Aug 1, 2011

Stocks are not Wiener Processes.

The controversy over the distribution that best fits the change of stock prices is apparently fairly recent. In turns out that stocks are actually Levy processes. I was stumbled across this fact while trying to fit the data onto the normal distribution and failing. Having read somewhere that the differential in stock prices is normal (see Black Sholes model), I assumed it would be at least a reasonable fit. After failing, I programmatically tried a ton of random distributions till a suitable fit was found.

Here is a histogram of the daily closing differences for General Electric. On top of it is superimposed a fit of the histogram with first the Normal distribution and then the Cauchy distribution. The fit was found using maximum likelihood estimation.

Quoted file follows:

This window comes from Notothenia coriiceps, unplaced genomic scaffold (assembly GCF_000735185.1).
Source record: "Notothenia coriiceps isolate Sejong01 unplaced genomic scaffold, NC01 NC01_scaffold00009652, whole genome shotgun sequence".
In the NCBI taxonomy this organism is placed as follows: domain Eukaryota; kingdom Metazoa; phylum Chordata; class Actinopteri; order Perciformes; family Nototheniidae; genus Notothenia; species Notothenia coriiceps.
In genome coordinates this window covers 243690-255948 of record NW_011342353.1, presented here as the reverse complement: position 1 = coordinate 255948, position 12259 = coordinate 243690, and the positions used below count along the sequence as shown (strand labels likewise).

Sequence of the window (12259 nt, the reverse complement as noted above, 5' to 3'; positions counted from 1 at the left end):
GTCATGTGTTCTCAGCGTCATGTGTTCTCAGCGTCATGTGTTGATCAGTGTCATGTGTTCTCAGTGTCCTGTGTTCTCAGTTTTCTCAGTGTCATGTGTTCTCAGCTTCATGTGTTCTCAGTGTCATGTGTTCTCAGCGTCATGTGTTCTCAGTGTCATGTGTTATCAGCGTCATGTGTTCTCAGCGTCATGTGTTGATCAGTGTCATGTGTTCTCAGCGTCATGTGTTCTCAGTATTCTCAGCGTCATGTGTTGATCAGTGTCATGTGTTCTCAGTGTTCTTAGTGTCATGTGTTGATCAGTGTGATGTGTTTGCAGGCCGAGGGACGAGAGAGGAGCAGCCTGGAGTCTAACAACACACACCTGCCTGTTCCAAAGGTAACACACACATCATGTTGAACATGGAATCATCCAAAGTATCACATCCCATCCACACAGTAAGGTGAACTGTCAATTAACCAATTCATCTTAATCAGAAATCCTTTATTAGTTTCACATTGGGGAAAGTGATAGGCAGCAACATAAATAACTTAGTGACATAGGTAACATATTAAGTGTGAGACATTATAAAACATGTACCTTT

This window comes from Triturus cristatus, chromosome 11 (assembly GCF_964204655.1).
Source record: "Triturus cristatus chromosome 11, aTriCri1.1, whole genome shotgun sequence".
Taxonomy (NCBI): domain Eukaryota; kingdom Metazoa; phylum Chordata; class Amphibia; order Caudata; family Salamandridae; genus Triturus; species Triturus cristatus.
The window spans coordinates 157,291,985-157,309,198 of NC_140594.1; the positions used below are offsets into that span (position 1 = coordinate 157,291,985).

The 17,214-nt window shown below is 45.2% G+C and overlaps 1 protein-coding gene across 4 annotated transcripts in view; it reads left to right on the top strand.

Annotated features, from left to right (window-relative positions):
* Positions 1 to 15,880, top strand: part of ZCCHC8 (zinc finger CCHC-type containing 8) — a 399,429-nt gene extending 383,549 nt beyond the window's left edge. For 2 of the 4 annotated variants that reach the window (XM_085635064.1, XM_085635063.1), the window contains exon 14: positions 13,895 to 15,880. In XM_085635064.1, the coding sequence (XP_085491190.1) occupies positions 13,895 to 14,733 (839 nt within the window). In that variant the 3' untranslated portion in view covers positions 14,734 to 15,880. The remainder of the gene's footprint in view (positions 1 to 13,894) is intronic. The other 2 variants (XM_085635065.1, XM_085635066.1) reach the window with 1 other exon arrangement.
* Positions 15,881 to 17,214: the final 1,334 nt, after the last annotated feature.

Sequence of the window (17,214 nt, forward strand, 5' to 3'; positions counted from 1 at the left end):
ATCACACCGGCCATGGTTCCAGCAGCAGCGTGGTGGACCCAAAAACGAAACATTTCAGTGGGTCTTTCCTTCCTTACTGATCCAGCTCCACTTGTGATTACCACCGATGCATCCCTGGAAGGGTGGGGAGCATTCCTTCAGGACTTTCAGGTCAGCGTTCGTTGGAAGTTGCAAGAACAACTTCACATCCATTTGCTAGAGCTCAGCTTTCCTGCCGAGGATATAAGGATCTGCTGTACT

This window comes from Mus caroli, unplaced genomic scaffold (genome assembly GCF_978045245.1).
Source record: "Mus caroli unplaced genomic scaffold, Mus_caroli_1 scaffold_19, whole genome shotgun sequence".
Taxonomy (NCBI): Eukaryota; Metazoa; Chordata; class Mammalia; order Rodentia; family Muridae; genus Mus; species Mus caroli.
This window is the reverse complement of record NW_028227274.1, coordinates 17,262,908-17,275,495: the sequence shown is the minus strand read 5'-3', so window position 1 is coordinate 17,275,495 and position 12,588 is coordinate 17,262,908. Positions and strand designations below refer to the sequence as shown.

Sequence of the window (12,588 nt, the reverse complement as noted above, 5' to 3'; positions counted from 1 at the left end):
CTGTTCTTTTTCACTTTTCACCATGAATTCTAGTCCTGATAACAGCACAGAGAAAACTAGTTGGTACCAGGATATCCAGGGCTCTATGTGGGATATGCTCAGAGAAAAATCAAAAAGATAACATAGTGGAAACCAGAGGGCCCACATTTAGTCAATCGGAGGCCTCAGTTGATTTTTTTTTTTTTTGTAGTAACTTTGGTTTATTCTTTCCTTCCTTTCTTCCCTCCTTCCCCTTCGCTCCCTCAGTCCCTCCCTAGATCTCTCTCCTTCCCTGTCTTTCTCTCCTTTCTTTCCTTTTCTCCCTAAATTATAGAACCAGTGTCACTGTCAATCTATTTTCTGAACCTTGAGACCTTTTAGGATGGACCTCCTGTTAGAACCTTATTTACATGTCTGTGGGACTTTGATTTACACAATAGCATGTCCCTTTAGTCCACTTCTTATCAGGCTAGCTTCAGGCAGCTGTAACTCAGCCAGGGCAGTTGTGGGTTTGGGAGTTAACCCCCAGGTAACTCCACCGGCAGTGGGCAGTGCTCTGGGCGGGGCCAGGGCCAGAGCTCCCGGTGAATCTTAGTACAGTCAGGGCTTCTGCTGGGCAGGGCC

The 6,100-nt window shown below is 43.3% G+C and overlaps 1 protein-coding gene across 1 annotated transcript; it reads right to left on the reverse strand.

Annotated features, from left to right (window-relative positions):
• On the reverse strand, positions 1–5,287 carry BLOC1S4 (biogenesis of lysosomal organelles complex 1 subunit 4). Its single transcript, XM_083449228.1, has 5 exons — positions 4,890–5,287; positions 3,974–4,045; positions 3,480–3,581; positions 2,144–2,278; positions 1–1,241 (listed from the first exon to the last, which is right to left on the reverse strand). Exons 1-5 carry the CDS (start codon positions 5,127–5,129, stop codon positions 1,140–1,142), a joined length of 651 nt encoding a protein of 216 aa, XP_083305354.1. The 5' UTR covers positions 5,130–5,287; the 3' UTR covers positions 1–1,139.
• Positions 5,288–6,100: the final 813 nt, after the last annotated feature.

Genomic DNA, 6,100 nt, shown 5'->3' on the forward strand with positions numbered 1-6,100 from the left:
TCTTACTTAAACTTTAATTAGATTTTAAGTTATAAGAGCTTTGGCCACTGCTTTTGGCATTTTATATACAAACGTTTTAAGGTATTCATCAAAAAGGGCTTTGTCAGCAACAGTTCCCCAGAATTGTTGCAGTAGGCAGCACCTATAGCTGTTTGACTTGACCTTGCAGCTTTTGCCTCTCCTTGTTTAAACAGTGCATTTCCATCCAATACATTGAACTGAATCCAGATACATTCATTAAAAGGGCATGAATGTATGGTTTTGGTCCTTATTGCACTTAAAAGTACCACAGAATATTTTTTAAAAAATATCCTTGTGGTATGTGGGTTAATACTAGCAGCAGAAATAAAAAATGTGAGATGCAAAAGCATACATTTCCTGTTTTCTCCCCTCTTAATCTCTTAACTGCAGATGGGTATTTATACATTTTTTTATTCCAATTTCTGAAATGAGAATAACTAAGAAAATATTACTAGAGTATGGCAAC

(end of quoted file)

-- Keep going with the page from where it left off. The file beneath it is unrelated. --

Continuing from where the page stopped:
One of these is a better fit. Which do you think?

It blows my mind how terrible of a fit the Normal distribution is - why did it take Mandelbrot and Nassim Taleb to bring this fact up? In fact, running a simple test for normality on the data shows an incredibly small chance of it being normally distributed.

Of course this is not proof that the differential is Cauchy distributed. For that however you have to simply look at the properties of each distribution. For example the sum of two Cauchy random variables is another Cauchy random variable with parameters equal to the sum of the two previous parameters. Define beforehand the properties of stocks and you can derive the behavior of the distribution which should match it.

Using the normal distribution is fine if you are making some kind of approximation. However whenever an approximation is made, you have to ask how good it will be and under what conditions it fails. It looks like this hasn´t been seriously tried until recently.